Linda S. Prather

As a reader who follows specific authors, and loves their characters I’ve often wondered what would my readers like to know about me?  It was easier with my published book as I met many of those readers and spent time talking with them, answering their questions, and getting to know them.  I actually made several wonderful friendships through those endeavors and we still stay in touch by email.  EBook sales are substantially different in that I rarely, if ever, meet my readers now.  And I miss that.  I miss that one-on-one contact of discussing writing, characters and life in general.


One of the most often questions asked is:  are any of my characters a part of my own persona.  Well, yes, many of them are.  Let’s take a look at Sacred Secrets, the prequel to The Gifts.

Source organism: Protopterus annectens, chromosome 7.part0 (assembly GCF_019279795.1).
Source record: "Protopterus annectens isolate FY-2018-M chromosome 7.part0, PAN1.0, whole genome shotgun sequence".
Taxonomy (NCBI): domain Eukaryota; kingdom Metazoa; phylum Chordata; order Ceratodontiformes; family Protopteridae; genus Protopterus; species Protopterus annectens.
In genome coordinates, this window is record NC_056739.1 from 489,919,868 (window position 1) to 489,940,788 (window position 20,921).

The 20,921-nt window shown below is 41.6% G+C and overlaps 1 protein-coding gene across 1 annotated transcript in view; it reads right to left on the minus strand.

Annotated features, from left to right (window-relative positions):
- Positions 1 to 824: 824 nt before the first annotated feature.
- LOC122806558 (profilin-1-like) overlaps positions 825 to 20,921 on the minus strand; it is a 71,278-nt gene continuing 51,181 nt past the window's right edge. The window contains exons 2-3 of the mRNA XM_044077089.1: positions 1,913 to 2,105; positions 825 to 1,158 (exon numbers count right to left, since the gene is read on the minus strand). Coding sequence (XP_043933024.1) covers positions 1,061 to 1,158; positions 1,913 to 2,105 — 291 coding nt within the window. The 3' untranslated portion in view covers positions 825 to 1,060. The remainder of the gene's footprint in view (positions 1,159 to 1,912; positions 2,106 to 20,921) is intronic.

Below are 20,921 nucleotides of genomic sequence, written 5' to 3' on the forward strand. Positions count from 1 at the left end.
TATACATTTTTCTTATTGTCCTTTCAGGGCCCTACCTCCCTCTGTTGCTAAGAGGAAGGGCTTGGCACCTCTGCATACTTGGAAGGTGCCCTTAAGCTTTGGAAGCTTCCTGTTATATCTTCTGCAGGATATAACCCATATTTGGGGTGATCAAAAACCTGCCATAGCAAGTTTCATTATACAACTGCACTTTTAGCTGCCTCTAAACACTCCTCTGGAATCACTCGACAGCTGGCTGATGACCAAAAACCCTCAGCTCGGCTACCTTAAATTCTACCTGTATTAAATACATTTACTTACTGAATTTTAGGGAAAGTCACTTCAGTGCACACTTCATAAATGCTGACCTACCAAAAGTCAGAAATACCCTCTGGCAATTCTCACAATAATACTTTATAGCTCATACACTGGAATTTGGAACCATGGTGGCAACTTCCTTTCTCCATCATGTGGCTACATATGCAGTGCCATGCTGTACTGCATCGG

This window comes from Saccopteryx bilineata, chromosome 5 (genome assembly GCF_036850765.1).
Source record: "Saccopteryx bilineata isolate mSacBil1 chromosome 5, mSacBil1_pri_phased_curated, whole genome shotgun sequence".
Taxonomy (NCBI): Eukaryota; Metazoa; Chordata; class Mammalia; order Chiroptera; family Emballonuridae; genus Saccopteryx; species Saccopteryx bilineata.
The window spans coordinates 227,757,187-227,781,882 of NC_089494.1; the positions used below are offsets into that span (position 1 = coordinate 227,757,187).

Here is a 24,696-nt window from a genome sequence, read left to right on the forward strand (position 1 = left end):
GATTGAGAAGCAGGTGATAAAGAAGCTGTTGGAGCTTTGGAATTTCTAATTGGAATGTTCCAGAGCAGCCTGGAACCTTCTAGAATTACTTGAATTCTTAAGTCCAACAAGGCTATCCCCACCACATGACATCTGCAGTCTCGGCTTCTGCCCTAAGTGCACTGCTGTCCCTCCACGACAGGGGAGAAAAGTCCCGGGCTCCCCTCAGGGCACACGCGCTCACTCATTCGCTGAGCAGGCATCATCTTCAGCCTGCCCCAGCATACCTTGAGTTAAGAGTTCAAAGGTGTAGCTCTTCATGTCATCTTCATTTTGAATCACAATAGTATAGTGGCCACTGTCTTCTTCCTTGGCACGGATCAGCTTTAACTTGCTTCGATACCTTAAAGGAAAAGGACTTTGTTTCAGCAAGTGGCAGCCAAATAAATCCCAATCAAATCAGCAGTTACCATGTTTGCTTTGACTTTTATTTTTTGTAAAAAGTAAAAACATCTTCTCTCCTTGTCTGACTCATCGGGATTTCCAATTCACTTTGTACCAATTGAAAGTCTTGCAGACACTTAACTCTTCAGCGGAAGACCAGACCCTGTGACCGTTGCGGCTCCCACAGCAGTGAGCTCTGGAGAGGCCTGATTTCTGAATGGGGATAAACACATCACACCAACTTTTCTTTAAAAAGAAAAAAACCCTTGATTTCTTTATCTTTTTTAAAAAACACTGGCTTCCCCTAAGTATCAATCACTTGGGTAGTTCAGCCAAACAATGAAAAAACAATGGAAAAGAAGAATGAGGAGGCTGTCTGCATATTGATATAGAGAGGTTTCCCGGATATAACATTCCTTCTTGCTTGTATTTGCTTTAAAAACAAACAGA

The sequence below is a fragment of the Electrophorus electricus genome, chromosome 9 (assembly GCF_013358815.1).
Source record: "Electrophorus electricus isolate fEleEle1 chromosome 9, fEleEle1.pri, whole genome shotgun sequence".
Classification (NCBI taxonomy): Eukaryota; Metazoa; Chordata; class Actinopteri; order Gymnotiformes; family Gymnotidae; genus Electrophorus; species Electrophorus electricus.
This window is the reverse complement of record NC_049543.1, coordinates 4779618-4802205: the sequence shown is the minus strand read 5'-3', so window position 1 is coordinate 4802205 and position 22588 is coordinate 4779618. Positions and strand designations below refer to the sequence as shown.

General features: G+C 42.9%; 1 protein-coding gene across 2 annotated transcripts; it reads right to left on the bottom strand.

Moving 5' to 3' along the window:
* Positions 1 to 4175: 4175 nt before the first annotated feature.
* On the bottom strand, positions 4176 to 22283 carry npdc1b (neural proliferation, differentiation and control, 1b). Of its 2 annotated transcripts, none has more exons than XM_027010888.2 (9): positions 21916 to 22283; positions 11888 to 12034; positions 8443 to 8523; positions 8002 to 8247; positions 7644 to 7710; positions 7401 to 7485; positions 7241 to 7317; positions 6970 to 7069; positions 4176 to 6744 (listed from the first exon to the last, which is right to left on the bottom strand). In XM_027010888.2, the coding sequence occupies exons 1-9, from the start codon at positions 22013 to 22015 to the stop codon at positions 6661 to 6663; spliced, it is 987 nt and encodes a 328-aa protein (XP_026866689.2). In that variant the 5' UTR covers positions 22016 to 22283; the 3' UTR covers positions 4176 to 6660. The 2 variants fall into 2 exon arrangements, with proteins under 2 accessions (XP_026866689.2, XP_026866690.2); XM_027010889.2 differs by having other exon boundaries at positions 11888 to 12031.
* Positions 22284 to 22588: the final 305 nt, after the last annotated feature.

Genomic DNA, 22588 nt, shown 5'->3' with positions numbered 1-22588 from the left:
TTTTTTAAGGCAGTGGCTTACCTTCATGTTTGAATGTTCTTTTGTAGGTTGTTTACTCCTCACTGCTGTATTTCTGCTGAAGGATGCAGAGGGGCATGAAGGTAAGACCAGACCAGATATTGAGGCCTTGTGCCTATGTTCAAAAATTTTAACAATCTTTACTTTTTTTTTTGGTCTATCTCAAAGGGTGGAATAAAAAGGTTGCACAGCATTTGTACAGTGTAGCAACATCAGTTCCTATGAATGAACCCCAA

I believe we all have a dark and a light side.  Thus Gavin McAllister a/ka/ Jacody Ives.  Gavin, the “good” personality, and Jacody the “not quite so good” personality.  The deeper, darker, more angry personality.  In Sacred Secrets, I explore the trauma behind the split and the creation of Jacody Ives.  So, yes, I feel a definite connection with both Gavin and Jacody.


 Clover is a young girl who reads tarot cards, auras and believes everyone is psychic.  I too believe everyone is psychic, and many of my own characteristics are a part of Clover’s personality.